The popular story of how low-carb diets work goes something like this: Reducing your carbohydrate in...
Let me introduce myself. My name is Mark Sisson. I’m 63 years young. I live and work in Malibu, California. In a past life I was a professional marathoner and triathlete. Now my life goal is to help 100 million people get healthy. I started this blog in 2006 to empower people to take full responsibility for their own health and enjoyment of life by investigating, discussing, and critically rethinking everything we’ve assumed to be true about health and wellness...Tell Me More
We’re almost halfway through 2018. History is accelerating. New advances, technology, scientific findings, and social changes are occurring faster than ever before. There’s never any time like the present, but these days it feels like the present is slipping away at an exponential rate. This is no time to be resting on your laurels, biding your time, or waiting to see what happens. It’s time to act. It’s time to make the changes you’ve been mulling over, the ones you know in your heart are the right moves to make.
To help you on your way, I’ve put together a 30-day action plan for the month of June. No one has to follow this to the letter, or even at all, but use it as a template or inspiration. Wake up on June 12 swelling with energy and unsure how to direct it? Check out the action plan. Feeling a bit lazy on June 19? See what the action plan recommends; it may resonate.
Let’s get right to it:Read More
My staff and I are quite close. Things stay busy these days, so there isn’t a lot of downtime, but I’ve worked with some of these folks for over a decade. We don’t discuss every grisly detail of our lives with each other. But we do share. We care about each other.
So when one of the Worker Bees mentioned he was having some potentially serious medical issues, I asked for details. Turns out he went to his doctor for a hard lump on his throat that was getting progressively bigger. Initial pokes and prods were inconclusive. An MRI led to a biopsy, which led to an email in the middle of the afternoon with the results and a hell of an opener: “This may be a cancer.” May helped. It wasn’t a sure thing yet.Read More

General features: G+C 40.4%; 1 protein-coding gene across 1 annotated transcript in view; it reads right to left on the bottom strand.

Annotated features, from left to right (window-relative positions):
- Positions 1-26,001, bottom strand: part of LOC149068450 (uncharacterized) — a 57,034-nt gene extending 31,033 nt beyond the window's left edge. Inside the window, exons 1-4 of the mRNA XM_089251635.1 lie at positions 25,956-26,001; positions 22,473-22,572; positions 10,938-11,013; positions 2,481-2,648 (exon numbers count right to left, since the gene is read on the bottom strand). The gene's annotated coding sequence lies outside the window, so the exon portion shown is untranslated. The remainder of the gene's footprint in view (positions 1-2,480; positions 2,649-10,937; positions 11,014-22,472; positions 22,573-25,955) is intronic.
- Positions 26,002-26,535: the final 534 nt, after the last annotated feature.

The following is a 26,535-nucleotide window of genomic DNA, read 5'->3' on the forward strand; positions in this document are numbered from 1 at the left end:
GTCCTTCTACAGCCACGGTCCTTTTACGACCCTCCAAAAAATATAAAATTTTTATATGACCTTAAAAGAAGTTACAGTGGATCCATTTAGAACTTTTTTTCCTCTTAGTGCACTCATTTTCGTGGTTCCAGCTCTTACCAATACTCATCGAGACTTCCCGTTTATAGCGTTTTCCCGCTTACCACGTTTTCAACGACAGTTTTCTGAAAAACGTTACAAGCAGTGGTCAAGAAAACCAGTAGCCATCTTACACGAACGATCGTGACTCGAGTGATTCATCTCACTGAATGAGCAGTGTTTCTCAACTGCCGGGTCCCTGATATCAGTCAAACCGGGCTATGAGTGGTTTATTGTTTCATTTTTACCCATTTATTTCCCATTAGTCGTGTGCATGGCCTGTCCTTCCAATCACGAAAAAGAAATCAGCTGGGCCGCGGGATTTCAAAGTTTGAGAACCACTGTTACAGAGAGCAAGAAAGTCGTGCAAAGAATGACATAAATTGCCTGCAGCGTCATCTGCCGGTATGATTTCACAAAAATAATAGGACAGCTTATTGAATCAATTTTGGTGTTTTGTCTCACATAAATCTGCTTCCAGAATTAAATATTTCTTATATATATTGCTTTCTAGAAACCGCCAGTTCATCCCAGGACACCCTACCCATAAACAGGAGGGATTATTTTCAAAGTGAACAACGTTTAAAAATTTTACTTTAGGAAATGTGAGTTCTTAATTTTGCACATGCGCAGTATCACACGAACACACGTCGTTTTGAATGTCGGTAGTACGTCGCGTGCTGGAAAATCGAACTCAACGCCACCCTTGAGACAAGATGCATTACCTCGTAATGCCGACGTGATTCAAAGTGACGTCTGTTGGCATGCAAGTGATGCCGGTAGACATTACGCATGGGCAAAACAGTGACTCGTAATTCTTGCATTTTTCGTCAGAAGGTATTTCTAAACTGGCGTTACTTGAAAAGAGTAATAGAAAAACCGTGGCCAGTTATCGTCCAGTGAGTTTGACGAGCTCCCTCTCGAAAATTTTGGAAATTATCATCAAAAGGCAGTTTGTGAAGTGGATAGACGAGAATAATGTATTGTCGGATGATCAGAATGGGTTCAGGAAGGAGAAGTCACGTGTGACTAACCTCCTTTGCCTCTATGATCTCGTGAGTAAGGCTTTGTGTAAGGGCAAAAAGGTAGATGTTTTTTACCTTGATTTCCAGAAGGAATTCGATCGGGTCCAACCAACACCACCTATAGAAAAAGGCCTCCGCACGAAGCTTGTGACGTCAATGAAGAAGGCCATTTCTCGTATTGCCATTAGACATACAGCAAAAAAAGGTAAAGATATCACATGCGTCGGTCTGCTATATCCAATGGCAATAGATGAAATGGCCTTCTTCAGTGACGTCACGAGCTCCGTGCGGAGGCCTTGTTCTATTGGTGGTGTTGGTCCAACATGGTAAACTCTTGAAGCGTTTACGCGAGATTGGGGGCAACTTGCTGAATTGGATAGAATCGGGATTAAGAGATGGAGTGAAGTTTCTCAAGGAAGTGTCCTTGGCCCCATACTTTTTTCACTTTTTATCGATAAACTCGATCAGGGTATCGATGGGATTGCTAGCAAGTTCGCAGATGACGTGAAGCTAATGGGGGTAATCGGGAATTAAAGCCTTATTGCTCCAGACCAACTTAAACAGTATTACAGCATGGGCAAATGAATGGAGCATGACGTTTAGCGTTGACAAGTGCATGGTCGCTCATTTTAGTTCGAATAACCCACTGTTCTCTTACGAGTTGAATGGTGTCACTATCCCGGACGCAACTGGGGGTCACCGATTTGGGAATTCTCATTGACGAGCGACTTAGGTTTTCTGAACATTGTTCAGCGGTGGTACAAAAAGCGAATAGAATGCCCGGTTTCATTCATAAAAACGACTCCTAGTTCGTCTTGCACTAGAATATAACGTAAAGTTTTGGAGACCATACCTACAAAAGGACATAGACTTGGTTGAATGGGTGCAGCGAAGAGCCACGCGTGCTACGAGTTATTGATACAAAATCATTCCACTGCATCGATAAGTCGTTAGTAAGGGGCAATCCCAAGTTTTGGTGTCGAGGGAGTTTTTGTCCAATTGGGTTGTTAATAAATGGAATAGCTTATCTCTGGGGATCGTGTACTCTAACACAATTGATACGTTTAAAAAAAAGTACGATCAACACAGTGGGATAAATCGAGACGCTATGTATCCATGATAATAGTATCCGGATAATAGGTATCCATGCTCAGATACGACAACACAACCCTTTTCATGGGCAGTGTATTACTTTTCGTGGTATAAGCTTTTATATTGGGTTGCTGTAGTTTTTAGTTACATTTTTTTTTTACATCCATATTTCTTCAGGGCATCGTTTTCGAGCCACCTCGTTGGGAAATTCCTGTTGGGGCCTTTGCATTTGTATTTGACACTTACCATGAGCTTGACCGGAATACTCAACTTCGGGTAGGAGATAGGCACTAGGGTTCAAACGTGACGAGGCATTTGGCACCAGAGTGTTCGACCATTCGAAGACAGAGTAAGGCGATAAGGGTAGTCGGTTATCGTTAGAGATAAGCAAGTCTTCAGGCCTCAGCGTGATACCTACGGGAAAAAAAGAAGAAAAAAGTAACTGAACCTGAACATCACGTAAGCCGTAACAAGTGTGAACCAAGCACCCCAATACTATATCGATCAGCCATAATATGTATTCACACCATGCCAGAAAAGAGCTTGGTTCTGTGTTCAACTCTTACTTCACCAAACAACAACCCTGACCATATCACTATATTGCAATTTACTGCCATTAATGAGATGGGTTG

They say it’s the little things, and maybe it is. Success isn’t honestly built by daily yearning for a dramatic goal after all. It’s constructed by the small wins we plot along the way. Teresa Amabile, author and Professor at the Harvard Business School, calls this the “progress principle.” Amabile and her associates studied employees’ daily diaries that her team designed. They found the efforts of tracking small achievements each day (as well as reflecting on challenges) enhanced workers’ motivation as well as creativity. The chance to consider and record one’s progress, she explains, helps us appreciate our “small wins” and boosts our sense of competence. We can then “leverage” that confidence (as well as lessons learned from the reflection) toward subsequent, larger successes. Amabile stresses there’s always some progress to recognize in a day, even on the most challenging or discouraging days.Read More
The fact is, life teaches us. I’m not talking just about the collection of data—more information gathered, more studies skimmed. I mean the self-knowledge acquired, sometimes through hard-won means as well as the priorities that have come into focus over time. It’s often about the lessons learned through a variety of epic mistakes and frustrating dead-ends. Beyond the neat world of “good life” theory exists the full dimensional backdrop of living feedback.
Still, I wonder what it would mean if we could take certain viewpoints on faith earlier in our lives. Maybe we do once in a while. While you think on how that’s worked in your own life, let me throw out a few pieces of retrospective truths I’ve found or friends and clients have shared over the years.Read More
For today’s edition of Dear Mark, I’m answering five questions from readers. First up, do my recommendations regarding violence and martial arts in last week’s “wildness post” also apply to women? Second, what else can you do with leftover wine? Next, how do I approach my rest and work cycles? Fourth, is phosphatidylserine good for mental stress or just physical stress? And last, does changing how we interpret or react to stress change its effects?
Let’s go:Read More
Habit #10: Be Affluent
We often talk of having affluence, but I think there’s something more powerful about being—embodying—that sense of abundance. Having suggests gaining, even measuring from the outside. Being or embodying, on the other hand, suggests an internal decision and process. An attitude, a choice that today I’m going to live abundantly.
To our ancestors, the concept of affluence, if it existed, was probably very different than what we think of today. For them, the ultimate commodities were time and leisure. Funny how those were so beneficial for evolutionary progress…Read More